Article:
More than one of the hotels we’ve stayed in was actually part of a palace complex owned and inhabited by members of one of the royal families. In Bikaner, this was the Hotel Lallgarh Palace, which actually seemed a little bit run down and sad, in part because its corridors were adorned with what its website chooses to call “charming sepia photographs and cherished hunting trophies”. In Jaesalmer, it was the Hotel Mandir Palace, which is ornately carved from the town’s yellow sandstone and whose tower is the highest building in Jaisalmer apart from the fort.
Whenever I walk past a dog asleep in the middle of the road, I am compelled to stop for a second to make sure it’s still breathing.
I didn’t know what a haveli was when I wrote my last post from a haveli in Mandawa that had been converted into a hotel. The next morning, our guide (who was a handsome young local who spoke four or five european languages) showed us a dozen of them in Mandawa, and we’ve seen dozens and dozens more of them since. In Mandawa, a local family of artists have been painting frescoes on the havelis for decades; elsewhere, they are decorated with intricate stone carvings.
For the nerds: I was able to correct an error in my previous post from the back seat of the car using my phone’s GitHub app. Editing the file and committing my changes automatically triggered a full site rebuild incorporating my changes. (Those are all meaningful English words.) I am unreasonably excited by this.
As you can see, I have now ridden a camel. I was expecting to be mounted behind an experienced cameleer, but instead I was sat on the camel by myself as it was led along by a small, quiet teenager. Getting on and off is the most unsettling part: camels stand with their back legs first and sit down with their front legs first, so you have to hold on tight to the saddle and lean backwards to avoid faceplanting into the camel’s neck or (more likely) just completely falling off the bloody thing. Camels are grumpy and obnoxious, but really, who can blame them?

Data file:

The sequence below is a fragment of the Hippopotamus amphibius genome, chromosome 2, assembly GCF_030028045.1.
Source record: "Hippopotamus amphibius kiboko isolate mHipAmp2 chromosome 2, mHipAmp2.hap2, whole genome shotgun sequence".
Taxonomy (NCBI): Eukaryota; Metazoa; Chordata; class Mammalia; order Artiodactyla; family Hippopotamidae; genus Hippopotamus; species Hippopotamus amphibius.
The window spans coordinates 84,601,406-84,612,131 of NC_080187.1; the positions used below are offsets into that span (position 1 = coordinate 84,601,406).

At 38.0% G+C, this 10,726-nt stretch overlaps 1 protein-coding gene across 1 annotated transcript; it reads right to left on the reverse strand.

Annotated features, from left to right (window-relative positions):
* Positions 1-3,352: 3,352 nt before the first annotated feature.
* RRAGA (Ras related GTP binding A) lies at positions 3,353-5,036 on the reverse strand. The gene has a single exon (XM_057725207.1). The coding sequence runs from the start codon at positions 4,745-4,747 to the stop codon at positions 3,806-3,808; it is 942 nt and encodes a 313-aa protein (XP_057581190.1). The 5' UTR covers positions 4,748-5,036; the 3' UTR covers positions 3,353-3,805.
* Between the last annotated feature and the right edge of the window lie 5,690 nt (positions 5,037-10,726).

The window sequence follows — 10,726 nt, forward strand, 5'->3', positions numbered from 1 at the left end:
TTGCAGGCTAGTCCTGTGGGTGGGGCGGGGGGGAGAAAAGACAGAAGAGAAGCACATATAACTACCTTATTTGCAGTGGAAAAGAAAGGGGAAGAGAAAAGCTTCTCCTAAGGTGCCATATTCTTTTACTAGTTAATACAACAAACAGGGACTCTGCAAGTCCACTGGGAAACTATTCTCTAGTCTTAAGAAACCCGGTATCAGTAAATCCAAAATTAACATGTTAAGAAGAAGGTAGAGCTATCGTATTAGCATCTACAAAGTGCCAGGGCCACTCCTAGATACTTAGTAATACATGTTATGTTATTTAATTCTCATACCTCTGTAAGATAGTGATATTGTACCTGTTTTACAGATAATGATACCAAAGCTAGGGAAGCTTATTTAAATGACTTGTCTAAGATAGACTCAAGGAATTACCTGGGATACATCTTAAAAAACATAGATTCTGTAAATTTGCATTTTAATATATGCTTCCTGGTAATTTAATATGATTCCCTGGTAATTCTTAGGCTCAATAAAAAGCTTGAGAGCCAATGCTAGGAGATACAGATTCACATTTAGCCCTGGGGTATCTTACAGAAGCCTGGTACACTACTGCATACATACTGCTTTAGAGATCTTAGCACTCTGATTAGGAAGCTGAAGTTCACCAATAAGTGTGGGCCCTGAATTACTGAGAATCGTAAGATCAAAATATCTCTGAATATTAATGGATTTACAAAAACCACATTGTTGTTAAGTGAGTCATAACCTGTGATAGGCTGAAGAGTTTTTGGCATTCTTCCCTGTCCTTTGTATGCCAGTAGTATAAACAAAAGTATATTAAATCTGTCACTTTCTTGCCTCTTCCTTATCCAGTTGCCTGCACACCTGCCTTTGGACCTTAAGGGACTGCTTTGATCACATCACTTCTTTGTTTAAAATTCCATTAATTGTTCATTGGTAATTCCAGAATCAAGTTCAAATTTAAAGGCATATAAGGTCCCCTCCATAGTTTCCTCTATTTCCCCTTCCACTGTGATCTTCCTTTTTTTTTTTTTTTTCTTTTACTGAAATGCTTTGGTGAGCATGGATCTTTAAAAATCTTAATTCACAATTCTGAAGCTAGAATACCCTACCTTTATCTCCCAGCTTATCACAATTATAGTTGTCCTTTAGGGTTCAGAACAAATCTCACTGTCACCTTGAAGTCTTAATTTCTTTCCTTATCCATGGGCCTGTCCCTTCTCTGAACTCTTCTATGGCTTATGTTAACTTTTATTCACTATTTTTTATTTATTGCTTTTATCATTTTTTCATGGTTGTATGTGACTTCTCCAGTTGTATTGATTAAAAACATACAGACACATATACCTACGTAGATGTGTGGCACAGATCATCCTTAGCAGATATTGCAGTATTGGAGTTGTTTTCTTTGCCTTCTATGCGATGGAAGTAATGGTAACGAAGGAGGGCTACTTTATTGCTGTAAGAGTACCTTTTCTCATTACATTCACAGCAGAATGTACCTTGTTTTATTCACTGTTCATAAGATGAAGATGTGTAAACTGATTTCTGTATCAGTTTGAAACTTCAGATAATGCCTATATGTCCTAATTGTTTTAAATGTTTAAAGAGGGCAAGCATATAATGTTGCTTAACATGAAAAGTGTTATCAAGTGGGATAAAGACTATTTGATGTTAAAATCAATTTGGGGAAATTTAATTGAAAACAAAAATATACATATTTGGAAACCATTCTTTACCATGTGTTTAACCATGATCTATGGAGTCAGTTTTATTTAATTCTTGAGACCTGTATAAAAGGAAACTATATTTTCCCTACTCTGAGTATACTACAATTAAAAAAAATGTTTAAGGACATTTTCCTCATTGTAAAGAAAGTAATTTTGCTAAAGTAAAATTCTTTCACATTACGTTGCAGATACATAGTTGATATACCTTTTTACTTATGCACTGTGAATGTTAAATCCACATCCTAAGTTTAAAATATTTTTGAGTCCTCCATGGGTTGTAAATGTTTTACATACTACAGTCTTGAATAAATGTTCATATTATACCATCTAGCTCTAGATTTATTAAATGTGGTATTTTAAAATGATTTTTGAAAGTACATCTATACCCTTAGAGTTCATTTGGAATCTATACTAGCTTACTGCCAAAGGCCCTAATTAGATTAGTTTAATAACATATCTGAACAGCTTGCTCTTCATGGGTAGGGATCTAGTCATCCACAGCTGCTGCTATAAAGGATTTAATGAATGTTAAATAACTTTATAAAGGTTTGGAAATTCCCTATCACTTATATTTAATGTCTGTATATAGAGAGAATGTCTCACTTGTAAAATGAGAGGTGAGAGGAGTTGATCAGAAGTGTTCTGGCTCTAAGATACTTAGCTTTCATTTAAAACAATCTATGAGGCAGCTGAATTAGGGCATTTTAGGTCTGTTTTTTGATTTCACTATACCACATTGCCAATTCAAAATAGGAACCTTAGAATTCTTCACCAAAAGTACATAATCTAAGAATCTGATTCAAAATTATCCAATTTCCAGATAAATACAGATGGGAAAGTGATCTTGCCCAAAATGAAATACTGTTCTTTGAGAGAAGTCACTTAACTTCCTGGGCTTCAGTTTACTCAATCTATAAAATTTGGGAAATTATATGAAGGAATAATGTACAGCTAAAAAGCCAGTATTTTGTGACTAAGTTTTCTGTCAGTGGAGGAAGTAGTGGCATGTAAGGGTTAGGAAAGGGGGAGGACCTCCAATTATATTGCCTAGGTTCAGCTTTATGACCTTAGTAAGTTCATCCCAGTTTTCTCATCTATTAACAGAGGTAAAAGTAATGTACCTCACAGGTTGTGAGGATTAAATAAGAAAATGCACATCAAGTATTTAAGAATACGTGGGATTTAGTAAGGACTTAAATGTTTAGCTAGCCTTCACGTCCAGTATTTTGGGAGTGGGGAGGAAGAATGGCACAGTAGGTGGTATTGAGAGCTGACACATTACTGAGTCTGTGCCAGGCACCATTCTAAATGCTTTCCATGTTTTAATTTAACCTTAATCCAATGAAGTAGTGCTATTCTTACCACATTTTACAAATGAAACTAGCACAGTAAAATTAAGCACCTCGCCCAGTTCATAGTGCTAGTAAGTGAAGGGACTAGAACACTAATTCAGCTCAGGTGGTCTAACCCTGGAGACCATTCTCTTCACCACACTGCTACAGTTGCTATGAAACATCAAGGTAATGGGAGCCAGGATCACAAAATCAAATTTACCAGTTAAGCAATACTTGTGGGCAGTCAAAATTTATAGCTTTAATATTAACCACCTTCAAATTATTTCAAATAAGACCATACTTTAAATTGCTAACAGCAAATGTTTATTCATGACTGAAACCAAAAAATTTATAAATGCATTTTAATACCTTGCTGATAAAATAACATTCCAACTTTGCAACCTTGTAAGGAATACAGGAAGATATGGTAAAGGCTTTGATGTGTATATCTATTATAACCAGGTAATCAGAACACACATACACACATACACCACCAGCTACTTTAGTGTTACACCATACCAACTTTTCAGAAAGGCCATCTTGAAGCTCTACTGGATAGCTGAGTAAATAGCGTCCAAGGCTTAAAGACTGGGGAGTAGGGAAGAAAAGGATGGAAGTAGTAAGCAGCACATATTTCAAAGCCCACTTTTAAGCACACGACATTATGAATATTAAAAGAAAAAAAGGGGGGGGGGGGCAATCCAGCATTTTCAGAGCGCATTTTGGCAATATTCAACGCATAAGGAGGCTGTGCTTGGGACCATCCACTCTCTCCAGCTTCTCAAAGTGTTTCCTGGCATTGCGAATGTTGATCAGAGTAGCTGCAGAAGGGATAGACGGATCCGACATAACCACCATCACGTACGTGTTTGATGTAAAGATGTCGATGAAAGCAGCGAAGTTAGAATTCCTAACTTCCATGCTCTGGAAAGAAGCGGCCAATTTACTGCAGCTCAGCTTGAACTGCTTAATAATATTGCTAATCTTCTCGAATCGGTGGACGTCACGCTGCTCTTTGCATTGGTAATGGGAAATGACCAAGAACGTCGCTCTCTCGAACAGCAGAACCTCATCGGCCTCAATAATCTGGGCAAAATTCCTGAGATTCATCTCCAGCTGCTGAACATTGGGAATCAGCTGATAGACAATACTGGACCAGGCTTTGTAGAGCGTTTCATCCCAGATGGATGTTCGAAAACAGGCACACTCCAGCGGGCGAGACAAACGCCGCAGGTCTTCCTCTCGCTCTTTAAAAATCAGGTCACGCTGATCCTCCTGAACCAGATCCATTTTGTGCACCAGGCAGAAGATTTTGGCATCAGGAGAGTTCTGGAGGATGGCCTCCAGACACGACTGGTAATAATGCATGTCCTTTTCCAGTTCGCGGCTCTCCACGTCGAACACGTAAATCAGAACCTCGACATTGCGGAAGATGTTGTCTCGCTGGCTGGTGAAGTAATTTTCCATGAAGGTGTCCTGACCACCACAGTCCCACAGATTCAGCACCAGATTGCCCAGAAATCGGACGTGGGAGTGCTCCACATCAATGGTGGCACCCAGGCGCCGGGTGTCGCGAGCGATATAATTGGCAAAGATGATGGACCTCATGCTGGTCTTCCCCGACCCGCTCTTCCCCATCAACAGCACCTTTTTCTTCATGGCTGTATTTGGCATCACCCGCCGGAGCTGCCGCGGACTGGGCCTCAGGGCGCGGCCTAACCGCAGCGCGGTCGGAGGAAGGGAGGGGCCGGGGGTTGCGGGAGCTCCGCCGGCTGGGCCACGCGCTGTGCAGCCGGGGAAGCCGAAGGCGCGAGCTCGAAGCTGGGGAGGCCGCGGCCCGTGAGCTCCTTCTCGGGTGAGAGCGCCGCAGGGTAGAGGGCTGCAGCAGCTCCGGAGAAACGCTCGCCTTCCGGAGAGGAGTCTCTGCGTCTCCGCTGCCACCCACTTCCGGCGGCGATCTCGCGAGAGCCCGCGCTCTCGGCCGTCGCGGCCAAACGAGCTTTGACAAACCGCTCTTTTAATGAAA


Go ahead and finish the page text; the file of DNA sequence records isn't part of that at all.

We’re in Udaipur now. Taking it easy, thank God. And tomorrow is all sightseeing and very little driving, which will be nice. I’ll catch you all again in a few days.
Everyone who’s been into deep space has had the Terran Ague, or the three-day sweats as it’s commonly known. It’s a sort of a mild infection, it slightly alters the body’s nucleic structure, it seems to be a metabolic reaction to space travel.
— Doctor Bellfriar, Blake’s 7, Series B, Episode 7, Killer
I arrived in Delhi on Saturday morning.
The flights overnight from Rome were lovely, of course, but I lost 4½ hours travelling east and the final leg was only 3 hours long, so I had had only about an hour’s sleep. But, you know Calvin, it was straight to business. I had a quick shower and we were picked up from the hotel almost immediately by the tour guide, Aditya from Food Tour in Delhi.